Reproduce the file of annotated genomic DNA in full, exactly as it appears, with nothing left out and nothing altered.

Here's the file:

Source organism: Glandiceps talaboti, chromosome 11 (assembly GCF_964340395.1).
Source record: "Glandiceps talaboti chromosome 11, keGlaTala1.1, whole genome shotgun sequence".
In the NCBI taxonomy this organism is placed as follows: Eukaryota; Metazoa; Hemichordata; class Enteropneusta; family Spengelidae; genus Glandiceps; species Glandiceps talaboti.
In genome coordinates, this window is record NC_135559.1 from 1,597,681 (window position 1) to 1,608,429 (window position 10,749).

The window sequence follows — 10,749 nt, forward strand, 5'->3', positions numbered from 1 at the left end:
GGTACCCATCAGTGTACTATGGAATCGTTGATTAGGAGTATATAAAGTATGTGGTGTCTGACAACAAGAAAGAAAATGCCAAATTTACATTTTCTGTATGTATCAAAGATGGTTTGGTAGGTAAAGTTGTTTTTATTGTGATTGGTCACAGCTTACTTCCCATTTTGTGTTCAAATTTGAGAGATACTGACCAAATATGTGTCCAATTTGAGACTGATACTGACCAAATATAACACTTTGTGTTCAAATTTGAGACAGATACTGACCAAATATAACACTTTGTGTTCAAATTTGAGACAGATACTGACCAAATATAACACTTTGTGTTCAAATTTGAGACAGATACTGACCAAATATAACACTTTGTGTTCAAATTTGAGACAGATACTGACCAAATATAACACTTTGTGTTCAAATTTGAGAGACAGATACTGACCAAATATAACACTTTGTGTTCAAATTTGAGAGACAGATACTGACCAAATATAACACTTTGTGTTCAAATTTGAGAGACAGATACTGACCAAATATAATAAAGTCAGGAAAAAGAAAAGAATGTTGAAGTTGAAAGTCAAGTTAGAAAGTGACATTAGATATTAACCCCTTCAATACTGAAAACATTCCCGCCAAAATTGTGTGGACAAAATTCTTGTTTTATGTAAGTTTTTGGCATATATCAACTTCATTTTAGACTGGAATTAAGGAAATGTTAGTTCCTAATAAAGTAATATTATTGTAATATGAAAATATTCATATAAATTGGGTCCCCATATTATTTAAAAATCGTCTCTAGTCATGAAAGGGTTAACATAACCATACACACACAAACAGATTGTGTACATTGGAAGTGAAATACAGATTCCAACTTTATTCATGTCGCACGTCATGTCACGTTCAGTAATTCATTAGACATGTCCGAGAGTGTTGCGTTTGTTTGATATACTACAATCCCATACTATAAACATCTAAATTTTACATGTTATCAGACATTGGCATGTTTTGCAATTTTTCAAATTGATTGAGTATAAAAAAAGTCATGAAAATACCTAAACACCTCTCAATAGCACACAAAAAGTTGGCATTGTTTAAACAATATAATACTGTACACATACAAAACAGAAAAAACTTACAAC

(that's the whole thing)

Source organism: Glandiceps talaboti, chromosome 11 (assembly GCF_964340395.1).
Source record: "Glandiceps talaboti chromosome 11, keGlaTala1.1, whole genome shotgun sequence".
In the NCBI taxonomy this organism is placed as follows: Eukaryota; Metazoa; Hemichordata; class Enteropneusta; family Spengelidae; genus Glandiceps; species Glandiceps talaboti.
In genome coordinates, this window is record NC_135559.1 from 1,597,681 (window position 1) to 1,608,429 (window position 10,749).

The window sequence follows — 10,749 nt, forward strand, 5'->3', positions numbered from 1 at the left end:
GGTACCCATCAGTGTACTATGGAATCGTTGATTAGGAGTATATAAAGTATGTGGTGTCTGACAACAAGAAAGAAAATGCCAAATTTACATTTTCTGTATGTATCAAAGATGGTTTGGTAGGTAAAGTTGTTTTTATTGTGATTGGTCACAGCTTACTTCCCATTTTGTGTTCAAATTTGAGAGATACTGACCAAATATGTGTCCAATTTGAGACTGATACTGACCAAATATAACACTTTGTGTTCAAATTTGAGACAGATACTGACCAAATATAACACTTTGTGTTCAAATTTGAGACAGATACTGACCAAATATAACACTTTGTGTTCAAATTTGAGACAGATACTGACCAAATATAACACTTTGTGTTCAAATTTGAGACAGATACTGACCAAATATAACACTTTGTGTTCAAATTTGAGAGACAGATACTGACCAAATATAACACTTTGTGTTCAAATTTGAGAGACAGATACTGACCAAATATAACACTTTGTGTTCAAATTTGAGAGACAGATACTGACCAAATATAATAAAGTCAGGAAAAAGAAAAGAATGTTGAAGTTGAAAGTCAAGTTAGAAAGTGACATTAGATATTAACCCCTTCAATACTGAAAACATTCCCGCCAAAATTGTGTGGACAAAATTCTTGTTTTATGTAAGTTTTTGGCATATATCAACTTCATTTTAGACTGGAATTAAGGAAATGTTAGTTCCTAATAAAGTAATATTATTGTAATATGAAAATATTCATATAAATTGGGTCCCCATATTATTTAAAAATCGTCTCTAGTCATGAAAGGGTTAACATAACCATACACACACAAACAGATTGTGTACATTGGAAGTGAAATACAGATTCCAACTTTATTCATGTCGCACGTCATGTCACGTTCAGTAATTCATTAGACATGTCCGAGAGTGTTGCGTTTGTTTGATATACTACAATCCCATACTATAAACATCTAAATTTTACATGTTATCAGACATTGGCATGTTTTGCAATTTTTCAAATTGATTGAGTATAAAAAAAGTCATGAAAATACCTAAACACCTCTCAATAGCACACAAAAAGTTGGCATTGTTTAAACAATATAATACTGTACACATACAAAACAGAAAAAACTTACAAC